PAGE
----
message 11: by dely (new)

dely | 5214 comments LauraT wrote: "That's the most difficoult by Dosto. The Karamazov or Crime and punishment are more "easy" - if easy can be said of him.
I still have to consider my titles "


Interesting to see that for you it was the most difficult. Can I ask why? For me it was just flowing but I must admit that I totally could relate to Prince Myshkin.
For me the most difficult has been Demons because of all the philosophical part.


In my opinion The Brothers Karamazov is a summit of the previous three masterpieces: The Idiot, Crime&Punishment, Demons because the three brothers recall the main characters of the other books but Dostoyevsky has a deeper insight in their psychology. Dimitry Karamazov is like Raskolnikov of Crime&Punishment, Ivan reminds Stavrogin of Demons and Alesha recalls Prince Myshkin of The Idiot.

Just my two cents, I wouldn't read The Brothers Karamazov without have read something else by Dostyevsky. I will see if I can join reading some books by him I still haven't read as for example his first works, his shorter novels.


message 12: by Marina (new)

Marina (sonnenbarke) Chrissie wrote: "I have said it before and I will say it again. I love how Dostoyevsky writes. My favorites are The Idiot and Crime and Punishment."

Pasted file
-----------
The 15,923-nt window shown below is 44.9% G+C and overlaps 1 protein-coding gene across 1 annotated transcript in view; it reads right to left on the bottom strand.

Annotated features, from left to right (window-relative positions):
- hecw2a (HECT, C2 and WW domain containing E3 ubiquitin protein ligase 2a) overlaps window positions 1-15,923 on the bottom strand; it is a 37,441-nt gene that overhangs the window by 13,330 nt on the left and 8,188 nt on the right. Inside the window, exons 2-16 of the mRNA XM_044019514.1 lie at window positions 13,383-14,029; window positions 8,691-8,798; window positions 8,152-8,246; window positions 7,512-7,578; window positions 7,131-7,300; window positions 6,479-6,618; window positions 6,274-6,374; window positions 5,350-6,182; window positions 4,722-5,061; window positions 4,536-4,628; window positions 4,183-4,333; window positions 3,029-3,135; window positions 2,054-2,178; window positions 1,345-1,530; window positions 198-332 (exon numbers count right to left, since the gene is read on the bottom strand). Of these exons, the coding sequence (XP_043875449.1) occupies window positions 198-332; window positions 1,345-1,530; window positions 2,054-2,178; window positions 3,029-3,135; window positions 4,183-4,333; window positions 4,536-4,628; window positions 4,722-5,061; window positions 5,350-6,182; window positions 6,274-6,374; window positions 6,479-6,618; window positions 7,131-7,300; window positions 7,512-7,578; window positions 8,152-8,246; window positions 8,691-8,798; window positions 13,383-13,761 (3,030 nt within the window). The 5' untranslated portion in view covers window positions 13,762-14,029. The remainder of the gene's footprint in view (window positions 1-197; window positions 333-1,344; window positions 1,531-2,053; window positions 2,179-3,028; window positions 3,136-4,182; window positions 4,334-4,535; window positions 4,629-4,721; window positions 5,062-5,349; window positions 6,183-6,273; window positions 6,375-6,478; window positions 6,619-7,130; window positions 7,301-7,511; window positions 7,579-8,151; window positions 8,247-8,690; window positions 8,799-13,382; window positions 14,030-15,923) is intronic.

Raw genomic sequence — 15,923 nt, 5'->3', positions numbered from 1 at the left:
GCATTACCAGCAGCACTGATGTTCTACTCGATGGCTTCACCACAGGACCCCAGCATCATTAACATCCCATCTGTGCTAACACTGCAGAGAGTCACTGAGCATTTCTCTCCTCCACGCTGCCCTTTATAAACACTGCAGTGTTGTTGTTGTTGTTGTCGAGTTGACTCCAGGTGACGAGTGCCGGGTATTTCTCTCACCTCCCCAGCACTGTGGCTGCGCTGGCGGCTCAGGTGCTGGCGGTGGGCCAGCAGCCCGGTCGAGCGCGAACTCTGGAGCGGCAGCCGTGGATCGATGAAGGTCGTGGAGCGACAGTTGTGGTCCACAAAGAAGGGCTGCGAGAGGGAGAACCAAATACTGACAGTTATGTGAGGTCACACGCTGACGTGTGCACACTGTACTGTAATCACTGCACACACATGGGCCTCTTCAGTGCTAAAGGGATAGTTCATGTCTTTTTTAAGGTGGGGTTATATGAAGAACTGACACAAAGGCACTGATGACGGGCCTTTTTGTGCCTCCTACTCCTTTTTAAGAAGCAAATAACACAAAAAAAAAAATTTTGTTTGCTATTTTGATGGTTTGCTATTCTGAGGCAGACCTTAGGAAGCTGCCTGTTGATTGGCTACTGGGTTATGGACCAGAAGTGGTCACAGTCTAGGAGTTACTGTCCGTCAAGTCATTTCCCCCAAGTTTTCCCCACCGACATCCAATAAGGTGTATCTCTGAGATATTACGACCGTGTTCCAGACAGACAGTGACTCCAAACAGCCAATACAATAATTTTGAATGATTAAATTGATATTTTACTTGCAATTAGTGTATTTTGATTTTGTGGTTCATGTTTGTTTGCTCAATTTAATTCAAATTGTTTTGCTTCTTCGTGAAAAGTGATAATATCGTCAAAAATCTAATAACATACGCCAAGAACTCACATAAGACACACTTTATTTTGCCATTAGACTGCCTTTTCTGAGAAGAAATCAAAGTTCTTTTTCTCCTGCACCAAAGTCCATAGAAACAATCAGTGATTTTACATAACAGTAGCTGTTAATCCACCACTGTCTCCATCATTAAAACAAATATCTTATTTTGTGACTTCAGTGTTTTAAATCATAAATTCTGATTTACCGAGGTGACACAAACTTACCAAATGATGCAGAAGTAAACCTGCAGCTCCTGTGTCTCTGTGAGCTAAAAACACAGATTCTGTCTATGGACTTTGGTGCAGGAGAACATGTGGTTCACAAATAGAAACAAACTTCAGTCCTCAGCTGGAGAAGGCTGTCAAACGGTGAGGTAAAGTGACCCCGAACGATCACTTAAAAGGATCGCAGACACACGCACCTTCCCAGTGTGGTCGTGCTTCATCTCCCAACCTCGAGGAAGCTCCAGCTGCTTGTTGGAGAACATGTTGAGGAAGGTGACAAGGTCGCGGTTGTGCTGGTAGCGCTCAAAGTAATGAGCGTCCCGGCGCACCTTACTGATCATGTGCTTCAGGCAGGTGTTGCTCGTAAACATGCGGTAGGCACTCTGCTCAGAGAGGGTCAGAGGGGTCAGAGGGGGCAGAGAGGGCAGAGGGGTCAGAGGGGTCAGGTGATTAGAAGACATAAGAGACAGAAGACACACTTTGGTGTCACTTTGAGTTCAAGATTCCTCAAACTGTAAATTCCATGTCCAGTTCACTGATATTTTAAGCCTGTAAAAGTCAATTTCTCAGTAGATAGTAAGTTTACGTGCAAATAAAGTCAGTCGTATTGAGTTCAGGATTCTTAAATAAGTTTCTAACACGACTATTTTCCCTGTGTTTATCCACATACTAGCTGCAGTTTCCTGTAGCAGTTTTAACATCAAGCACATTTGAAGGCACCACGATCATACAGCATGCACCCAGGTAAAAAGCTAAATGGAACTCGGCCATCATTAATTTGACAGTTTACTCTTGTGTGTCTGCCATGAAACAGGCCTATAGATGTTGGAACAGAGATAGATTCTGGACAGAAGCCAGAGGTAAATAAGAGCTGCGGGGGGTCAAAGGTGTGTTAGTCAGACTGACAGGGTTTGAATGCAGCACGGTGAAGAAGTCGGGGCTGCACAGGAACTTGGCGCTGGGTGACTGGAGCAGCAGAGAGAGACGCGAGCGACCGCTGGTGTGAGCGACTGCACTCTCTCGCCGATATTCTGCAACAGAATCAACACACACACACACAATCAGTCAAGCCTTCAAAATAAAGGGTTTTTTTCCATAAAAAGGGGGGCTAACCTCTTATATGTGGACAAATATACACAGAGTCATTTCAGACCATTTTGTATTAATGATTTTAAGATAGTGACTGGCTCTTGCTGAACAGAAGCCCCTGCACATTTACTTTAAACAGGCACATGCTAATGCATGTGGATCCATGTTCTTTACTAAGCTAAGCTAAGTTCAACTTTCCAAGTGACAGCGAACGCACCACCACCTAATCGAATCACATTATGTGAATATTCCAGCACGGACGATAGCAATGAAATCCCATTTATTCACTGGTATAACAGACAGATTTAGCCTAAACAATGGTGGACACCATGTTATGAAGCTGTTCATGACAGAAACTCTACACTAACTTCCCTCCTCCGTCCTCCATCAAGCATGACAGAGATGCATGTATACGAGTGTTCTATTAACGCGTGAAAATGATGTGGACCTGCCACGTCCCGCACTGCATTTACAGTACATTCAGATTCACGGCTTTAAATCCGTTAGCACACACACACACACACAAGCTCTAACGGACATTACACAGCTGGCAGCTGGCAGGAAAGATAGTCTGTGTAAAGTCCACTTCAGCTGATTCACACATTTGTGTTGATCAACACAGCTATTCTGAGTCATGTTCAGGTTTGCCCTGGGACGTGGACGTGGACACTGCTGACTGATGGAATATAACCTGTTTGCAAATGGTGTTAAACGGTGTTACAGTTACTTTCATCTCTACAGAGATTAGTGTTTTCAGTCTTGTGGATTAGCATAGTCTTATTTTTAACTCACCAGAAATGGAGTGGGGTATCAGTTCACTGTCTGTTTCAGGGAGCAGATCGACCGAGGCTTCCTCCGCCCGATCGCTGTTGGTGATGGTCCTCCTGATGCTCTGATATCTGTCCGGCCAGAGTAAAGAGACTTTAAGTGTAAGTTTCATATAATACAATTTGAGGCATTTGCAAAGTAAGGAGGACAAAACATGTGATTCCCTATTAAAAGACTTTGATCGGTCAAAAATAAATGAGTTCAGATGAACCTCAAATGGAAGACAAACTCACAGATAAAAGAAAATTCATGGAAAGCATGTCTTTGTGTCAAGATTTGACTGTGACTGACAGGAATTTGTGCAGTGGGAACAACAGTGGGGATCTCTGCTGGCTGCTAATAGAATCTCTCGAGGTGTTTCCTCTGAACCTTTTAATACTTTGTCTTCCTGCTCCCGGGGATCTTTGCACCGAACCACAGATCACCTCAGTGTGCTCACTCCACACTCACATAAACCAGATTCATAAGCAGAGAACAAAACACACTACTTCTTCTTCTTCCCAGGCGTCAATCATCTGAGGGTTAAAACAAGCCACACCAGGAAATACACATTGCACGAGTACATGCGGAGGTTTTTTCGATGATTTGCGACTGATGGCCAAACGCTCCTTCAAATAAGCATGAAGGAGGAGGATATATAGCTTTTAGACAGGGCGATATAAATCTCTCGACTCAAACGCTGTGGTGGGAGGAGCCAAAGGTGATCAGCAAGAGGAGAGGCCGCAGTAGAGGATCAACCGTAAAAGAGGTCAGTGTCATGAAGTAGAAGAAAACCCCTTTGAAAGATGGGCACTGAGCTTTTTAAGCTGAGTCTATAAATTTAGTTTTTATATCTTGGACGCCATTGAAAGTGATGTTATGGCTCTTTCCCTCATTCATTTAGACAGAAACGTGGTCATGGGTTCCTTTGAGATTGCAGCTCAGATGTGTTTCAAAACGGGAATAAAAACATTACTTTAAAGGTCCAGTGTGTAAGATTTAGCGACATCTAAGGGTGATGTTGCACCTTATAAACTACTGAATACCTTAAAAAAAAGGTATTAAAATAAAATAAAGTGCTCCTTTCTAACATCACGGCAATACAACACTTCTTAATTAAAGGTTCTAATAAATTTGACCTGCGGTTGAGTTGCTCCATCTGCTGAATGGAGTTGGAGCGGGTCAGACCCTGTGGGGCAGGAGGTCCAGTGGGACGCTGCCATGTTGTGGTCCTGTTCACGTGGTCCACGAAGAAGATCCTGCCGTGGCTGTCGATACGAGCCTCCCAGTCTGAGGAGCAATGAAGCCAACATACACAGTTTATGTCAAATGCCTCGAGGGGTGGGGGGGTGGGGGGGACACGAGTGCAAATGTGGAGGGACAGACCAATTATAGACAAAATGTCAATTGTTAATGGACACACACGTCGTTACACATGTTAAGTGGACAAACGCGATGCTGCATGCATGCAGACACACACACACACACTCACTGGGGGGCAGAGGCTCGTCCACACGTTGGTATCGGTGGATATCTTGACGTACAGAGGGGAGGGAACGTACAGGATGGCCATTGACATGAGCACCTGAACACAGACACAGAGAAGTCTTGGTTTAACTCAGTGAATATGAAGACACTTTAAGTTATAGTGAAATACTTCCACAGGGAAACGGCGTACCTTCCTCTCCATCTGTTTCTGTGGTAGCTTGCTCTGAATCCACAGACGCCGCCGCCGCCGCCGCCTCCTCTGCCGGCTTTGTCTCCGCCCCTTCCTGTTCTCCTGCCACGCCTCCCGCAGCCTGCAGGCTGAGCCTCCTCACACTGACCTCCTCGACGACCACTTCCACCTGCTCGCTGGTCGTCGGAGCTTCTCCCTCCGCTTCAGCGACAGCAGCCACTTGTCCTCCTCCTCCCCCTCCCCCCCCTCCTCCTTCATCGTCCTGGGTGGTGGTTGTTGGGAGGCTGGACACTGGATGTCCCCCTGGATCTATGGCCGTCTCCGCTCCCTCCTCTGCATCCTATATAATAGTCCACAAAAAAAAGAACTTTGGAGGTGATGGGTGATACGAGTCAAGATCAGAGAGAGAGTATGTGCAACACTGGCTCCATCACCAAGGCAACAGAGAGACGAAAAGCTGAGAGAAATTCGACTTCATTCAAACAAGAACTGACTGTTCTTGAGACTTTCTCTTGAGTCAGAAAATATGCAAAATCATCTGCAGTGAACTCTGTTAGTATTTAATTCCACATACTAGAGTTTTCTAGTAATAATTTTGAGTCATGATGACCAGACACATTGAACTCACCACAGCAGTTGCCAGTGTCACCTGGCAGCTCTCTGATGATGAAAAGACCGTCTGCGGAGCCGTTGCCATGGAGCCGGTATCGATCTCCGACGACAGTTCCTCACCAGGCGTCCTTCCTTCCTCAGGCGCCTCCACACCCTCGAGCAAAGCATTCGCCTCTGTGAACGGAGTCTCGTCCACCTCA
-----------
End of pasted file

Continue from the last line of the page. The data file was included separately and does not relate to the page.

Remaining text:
I totally agree with you, Chrissie. I would just add White Nights to my favorites.


message 13: by dely (new)

dely | 5214 comments There is also another short story by him that I really love but I can never remind the English title! I hope Italian members can help me: in Italian it's La padrona.
I've found it in a collection of short stories so I don't think it has been published on its own because it's pretty short.
To people who have never read something by Dostoyevsky, I would also recommend a collection with his short stories.


message 14: by Marina (new)

Marina (sonnenbarke) You are right, dely, his short stories are really good. Unfortunately I never heard of the one you're talking about...


message 15: by LauraT (new)

LauraT (laurata) | 13139 comments Mod
dely wrote: "LauraT wrote: "That's the most difficoult by Dosto. The Karamazov or Crime and punishment are more "easy" - if easy can be said of him.
I still have to consider my titles "

Interesting to see that..."


Probably it was my first Dosto; I had a lot of difficoulties in tracing the chatacters, who kept changing their names!!!


message 16: by Chrissie (last edited Dec 09, 2015 02:03AM) (new)

Chrissie Marina wrote: "Chrissie wrote: "I have said it before and I will say it again. I love how Dostoyevsky writes. My favorites are The Idiot and Crime and Punishment."

I totally agree with y..."


Could you tell me what is so special about White Nights, other than it being written by D? I have added it to my wish list, from which I buy books, even though I prefer long over short, always. Please tell me more.


message 17: by Marina (new)